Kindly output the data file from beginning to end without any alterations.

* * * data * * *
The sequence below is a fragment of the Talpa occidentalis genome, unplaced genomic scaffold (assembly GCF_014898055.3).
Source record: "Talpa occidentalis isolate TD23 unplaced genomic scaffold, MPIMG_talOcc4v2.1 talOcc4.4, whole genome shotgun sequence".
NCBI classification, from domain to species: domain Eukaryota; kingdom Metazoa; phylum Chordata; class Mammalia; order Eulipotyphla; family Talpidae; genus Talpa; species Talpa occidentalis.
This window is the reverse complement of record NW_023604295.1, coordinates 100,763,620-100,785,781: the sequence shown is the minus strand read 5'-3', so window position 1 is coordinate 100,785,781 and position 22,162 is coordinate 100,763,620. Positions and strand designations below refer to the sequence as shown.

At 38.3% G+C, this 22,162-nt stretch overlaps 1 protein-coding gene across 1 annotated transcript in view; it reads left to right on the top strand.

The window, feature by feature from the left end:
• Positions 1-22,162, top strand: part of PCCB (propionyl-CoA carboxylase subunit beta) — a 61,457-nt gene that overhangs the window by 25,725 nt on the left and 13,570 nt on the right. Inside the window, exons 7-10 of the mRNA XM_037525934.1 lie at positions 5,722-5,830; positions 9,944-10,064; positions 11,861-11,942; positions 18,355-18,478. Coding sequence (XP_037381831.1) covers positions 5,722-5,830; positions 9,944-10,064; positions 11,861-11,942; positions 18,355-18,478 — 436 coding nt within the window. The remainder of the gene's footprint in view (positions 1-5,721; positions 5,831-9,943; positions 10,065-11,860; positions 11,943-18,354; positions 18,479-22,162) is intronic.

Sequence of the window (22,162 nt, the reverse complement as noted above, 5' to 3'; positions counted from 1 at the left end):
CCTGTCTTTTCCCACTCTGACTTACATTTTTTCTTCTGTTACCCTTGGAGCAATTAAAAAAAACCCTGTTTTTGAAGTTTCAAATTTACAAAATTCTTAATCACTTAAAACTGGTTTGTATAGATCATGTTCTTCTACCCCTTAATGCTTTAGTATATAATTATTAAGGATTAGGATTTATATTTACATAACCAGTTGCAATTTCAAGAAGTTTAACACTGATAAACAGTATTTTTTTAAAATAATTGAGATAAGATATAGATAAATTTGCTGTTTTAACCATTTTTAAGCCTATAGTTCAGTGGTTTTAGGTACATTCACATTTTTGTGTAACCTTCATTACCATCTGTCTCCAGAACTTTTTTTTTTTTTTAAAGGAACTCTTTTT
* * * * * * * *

The sequence below is a fragment of the Talpa occidentalis genome, unplaced genomic scaffold (assembly GCF_014898055.3).
Source record: "Talpa occidentalis isolate TD23 unplaced genomic scaffold, MPIMG_talOcc4v2.1 talOcc4.4, whole genome shotgun sequence".
NCBI classification, from domain to species: domain Eukaryota; kingdom Metazoa; phylum Chordata; class Mammalia; order Eulipotyphla; family Talpidae; genus Talpa; species Talpa occidentalis.
This window is the reverse complement of record NW_023604295.1, coordinates 100,763,620-100,785,781: the sequence shown is the minus strand read 5'-3', so window position 1 is coordinate 100,785,781 and position 22,162 is coordinate 100,763,620. Positions and strand designations below refer to the sequence as shown.

At 38.3% G+C, this 22,162-nt stretch overlaps 1 protein-coding gene across 1 annotated transcript in view; it reads left to right on the top strand.

The window, feature by feature from the left end:
• Positions 1-22,162, top strand: part of PCCB (propionyl-CoA carboxylase subunit beta) — a 61,457-nt gene that overhangs the window by 25,725 nt on the left and 13,570 nt on the right. Inside the window, exons 7-10 of the mRNA XM_037525934.1 lie at positions 5,722-5,830; positions 9,944-10,064; positions 11,861-11,942; positions 18,355-18,478. Coding sequence (XP_037381831.1) covers positions 5,722-5,830; positions 9,944-10,064; positions 11,861-11,942; positions 18,355-18,478 — 436 coding nt within the window. The remainder of the gene's footprint in view (positions 1-5,721; positions 5,831-9,943; positions 10,065-11,860; positions 11,943-18,354; positions 18,479-22,162) is intronic.

Sequence of the window (22,162 nt, the reverse complement as noted above, 5' to 3'; positions counted from 1 at the left end):
CCTGTCTTTTCCCACTCTGACTTACATTTTTTCTTCTGTTACCCTTGGAGCAATTAAAAAAAACCCTGTTTTTGAAGTTTCAAATTTACAAAATTCTTAATCACTTAAAACTGGTTTGTATAGATCATGTTCTTCTACCCCTTAATGCTTTAGTATATAATTATTAAGGATTAGGATTTATATTTACATAACCAGTTGCAATTTCAAGAAGTTTAACACTGATAAACAGTATTTTTTTAAAATAATTGAGATAAGATATAGATAAATTTGCTGTTTTAACCATTTTTAAGCCTATAGTTCAGTGGTTTTAGGTACATTCACATTTTTGTGTAACCTTCATTACCATCTGTCTCCAGAACTTTTTTTTTTTTTTAAAGGAACTCTTTTT